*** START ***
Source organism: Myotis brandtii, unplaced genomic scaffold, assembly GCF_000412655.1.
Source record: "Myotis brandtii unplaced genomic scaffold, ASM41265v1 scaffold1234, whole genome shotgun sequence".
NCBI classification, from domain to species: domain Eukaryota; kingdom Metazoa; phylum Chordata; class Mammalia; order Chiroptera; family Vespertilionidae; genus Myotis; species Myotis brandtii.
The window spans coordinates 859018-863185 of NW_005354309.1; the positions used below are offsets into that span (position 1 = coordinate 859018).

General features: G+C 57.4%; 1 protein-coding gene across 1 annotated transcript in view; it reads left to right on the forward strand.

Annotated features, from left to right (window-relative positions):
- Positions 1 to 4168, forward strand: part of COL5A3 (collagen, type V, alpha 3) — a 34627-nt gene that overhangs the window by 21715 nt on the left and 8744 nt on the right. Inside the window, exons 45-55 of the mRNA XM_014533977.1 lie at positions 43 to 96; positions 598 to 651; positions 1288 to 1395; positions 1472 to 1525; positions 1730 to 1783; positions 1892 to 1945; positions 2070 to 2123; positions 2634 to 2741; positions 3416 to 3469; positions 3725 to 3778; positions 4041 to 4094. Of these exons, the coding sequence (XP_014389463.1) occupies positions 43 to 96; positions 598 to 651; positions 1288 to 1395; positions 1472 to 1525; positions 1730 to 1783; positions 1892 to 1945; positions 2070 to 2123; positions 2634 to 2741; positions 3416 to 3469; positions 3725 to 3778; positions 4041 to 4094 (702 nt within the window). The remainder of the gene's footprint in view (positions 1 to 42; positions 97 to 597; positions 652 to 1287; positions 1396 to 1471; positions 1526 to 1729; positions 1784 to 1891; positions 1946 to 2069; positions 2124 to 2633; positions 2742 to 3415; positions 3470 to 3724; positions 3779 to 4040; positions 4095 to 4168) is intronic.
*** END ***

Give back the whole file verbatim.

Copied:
Source organism: Myotis brandtii, unplaced genomic scaffold, assembly GCF_000412655.1.
Source record: "Myotis brandtii unplaced genomic scaffold, ASM41265v1 scaffold1234, whole genome shotgun sequence".
NCBI classification, from domain to species: domain Eukaryota; kingdom Metazoa; phylum Chordata; class Mammalia; order Chiroptera; family Vespertilionidae; genus Myotis; species Myotis brandtii.
The window spans coordinates 859018-863185 of NW_005354309.1; the positions used below are offsets into that span (position 1 = coordinate 859018).

General features: G+C 57.4%; 1 protein-coding gene across 1 annotated transcript in view; it reads left to right on the forward strand.

Annotated features, from left to right (window-relative positions):
- Positions 1 to 4168, forward strand: part of COL5A3 (collagen, type V, alpha 3) — a 34627-nt gene that overhangs the window by 21715 nt on the left and 8744 nt on the right. Inside the window, exons 45-55 of the mRNA XM_014533977.1 lie at positions 43 to 96; positions 598 to 651; positions 1288 to 1395; positions 1472 to 1525; positions 1730 to 1783; positions 1892 to 1945; positions 2070 to 2123; positions 2634 to 2741; positions 3416 to 3469; positions 3725 to 3778; positions 4041 to 4094. Of these exons, the coding sequence (XP_014389463.1) occupies positions 43 to 96; positions 598 to 651; positions 1288 to 1395; positions 1472 to 1525; positions 1730 to 1783; positions 1892 to 1945; positions 2070 to 2123; positions 2634 to 2741; positions 3416 to 3469; positions 3725 to 3778; positions 4041 to 4094 (702 nt within the window). The remainder of the gene's footprint in view (positions 1 to 42; positions 97 to 597; positions 652 to 1287; positions 1396 to 1471; positions 1526 to 1729; positions 1784 to 1891; positions 1946 to 2069; positions 2124 to 2633; positions 2742 to 3415; positions 3470 to 3724; positions 3779 to 4040; positions 4095 to 4168) is intronic.